Here we are with the post on Buenos Aires you’ve all been waiting for… or maybe not, Marco says. I think you were. But we’ve both agreed that we are writing it anyway.

Language. First of all, Buenos Aires is also known as Baires, which is way cooler and makes us feel almost native-like already. The adjective you use to refer to people and things from Buenos Aires is porteño. The variety of Spanish spoken here in Argentina is slightly different from what we’re used to in Europe – slower and more relaxed, which we wholeheartedly approve of. What’s more, the pronunciation of the double ‘l’ and of ‘y’ followed by a vowel is very similar to that of the letter ‘j’ in French or ‘sc’ in Italian, depending on who’s speaking. For example, the sentence ‘I am from Sevilla and I spean Spanish’ sounds more or less like ‘Jo soy de Sevija y hablo castejano’. ‘Okay’ is dale, and a very common expression is viste?, meaning ‘understood?’.

Streets and cuadras. Baires is huge: roads often have something like 8 lanes and street numbers go up to 5,000 – otherwise, where’s the AVENIDA DE MAYOfun? The numbers in Avenida Rivadavia, for example, get well into the 14,000s. Numbering, however, is pretty random: it can jump from 1,100 to 1,300 and nobody will even bat an eye. Numbers start from Plaza del Congreso and increase from there. Distances in Buenos Aires are measured in cuadras. A cuadra is a block, but it’s not uncommon for natives to tell you that something is 25 cuadras away – which would require more than a passing familiarity with the urban geography of Buenos Aires. We spent days wondering about this, coming up with the whackiest theories. Then, we decided to ask. And we found out that no, when people give you directions they don’t really know the exact number of blocks, they just assume a cuadra is more or less 100 meters. It was disappointing and reassuring at the same time…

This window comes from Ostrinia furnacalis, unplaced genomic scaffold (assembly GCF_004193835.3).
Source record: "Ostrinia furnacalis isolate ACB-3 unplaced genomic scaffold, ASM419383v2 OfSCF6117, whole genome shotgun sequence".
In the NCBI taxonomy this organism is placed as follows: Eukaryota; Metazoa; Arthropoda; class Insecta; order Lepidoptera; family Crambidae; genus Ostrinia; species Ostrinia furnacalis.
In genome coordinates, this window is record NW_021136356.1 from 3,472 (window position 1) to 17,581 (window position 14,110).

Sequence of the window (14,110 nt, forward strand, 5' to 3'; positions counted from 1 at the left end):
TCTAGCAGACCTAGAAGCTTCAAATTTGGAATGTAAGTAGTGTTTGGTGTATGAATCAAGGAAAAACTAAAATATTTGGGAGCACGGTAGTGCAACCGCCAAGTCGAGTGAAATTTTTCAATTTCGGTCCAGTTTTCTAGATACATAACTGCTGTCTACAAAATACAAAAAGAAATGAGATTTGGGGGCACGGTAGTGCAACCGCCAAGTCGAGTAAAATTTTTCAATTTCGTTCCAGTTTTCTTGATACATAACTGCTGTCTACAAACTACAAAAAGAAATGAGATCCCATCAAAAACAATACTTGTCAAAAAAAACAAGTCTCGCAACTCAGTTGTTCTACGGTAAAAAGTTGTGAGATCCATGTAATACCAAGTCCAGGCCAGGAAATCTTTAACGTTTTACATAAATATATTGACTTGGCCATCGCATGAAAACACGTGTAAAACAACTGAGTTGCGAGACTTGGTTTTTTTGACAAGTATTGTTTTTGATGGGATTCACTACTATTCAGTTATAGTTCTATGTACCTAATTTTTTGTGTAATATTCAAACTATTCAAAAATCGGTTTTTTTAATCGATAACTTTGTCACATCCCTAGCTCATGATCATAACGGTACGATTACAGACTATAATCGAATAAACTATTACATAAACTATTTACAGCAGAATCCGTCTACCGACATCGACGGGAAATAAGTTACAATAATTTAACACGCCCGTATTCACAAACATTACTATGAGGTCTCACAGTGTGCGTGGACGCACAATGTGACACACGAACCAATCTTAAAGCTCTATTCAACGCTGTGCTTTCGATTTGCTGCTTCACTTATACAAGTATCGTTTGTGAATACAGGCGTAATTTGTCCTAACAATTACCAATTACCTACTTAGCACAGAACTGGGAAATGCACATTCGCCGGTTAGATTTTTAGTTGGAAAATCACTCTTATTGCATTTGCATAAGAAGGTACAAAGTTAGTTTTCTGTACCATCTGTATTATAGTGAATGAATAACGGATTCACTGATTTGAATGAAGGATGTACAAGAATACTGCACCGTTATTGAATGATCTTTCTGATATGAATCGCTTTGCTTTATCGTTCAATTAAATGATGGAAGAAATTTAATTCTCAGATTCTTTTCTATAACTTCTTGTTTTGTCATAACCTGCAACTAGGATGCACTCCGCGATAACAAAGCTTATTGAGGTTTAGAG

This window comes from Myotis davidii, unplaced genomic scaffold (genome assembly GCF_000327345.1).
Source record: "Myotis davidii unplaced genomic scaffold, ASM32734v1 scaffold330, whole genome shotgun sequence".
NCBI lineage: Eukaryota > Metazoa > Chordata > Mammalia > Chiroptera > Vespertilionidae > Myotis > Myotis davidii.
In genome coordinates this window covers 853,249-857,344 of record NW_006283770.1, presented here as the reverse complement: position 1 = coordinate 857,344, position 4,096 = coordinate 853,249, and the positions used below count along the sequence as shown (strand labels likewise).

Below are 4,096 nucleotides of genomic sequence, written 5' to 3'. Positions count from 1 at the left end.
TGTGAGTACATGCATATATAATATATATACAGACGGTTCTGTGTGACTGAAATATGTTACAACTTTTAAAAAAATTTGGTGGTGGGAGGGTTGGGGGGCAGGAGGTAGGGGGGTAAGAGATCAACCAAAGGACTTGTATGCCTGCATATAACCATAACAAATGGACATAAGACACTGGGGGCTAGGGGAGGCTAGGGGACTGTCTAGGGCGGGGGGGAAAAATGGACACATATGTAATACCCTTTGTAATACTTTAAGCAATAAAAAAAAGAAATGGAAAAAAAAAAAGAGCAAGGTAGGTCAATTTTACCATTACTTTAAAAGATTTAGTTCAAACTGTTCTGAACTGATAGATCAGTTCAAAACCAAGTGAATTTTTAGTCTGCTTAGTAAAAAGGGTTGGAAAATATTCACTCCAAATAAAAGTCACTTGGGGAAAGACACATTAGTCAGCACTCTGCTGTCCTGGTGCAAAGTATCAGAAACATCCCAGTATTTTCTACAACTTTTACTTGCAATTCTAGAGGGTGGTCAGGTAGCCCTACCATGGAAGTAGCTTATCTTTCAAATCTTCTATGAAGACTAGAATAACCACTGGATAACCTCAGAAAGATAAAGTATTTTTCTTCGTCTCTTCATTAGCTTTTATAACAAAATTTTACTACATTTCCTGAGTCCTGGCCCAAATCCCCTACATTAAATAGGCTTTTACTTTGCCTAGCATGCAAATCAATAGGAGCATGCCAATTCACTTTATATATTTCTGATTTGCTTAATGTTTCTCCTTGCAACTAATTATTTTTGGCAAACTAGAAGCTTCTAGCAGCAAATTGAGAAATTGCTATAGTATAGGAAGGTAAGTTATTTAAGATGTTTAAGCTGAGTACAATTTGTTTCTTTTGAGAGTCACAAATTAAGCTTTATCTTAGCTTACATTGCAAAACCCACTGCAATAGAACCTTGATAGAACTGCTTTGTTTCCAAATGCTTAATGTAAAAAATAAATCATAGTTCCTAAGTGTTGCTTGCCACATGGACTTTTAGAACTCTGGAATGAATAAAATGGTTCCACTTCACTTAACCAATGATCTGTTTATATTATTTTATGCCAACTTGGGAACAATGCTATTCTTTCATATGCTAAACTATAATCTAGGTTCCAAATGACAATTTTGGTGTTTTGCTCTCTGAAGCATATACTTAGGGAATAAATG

IMG_5994When your destination is several cuadras away, you can take a taxi, the colectivo (known to the rest of the world as ‘the bus’) or the subte – that is, the subway. The taxi is very cheap and has few downsides: the only one is sometimes the drivers’ driving, as they are kind of nonchalant about overtaking on the right and zig-zagging in traffic.

What’s more, red lights appear to be a matter of opinion. After a while, though, you understand it’s a simple matter of survival in the urban jungle. Bus drivers are not much more prudent – quite the opposite. The rule is that the largest one wins, so buses have the advantage over many other vehicles… and are not afraid to use it. Pedestrians are, of course, at the bottom of the food chain, and live in a constant state of alert.

fermataTo get the bus or the metro you can buy a rechargeable travel card ­– the subte – which is definitely the cheapest way to travel. If you manage to find the stop, that is. Here’s the pic of a stop in front of Parque de la Memoria – by the way, three different buses stop there, but sticking all of three stickers on the post was apparently too big of an effort. Once you’ve found your stop, buses are a great means of transport, as service is frequent even at night.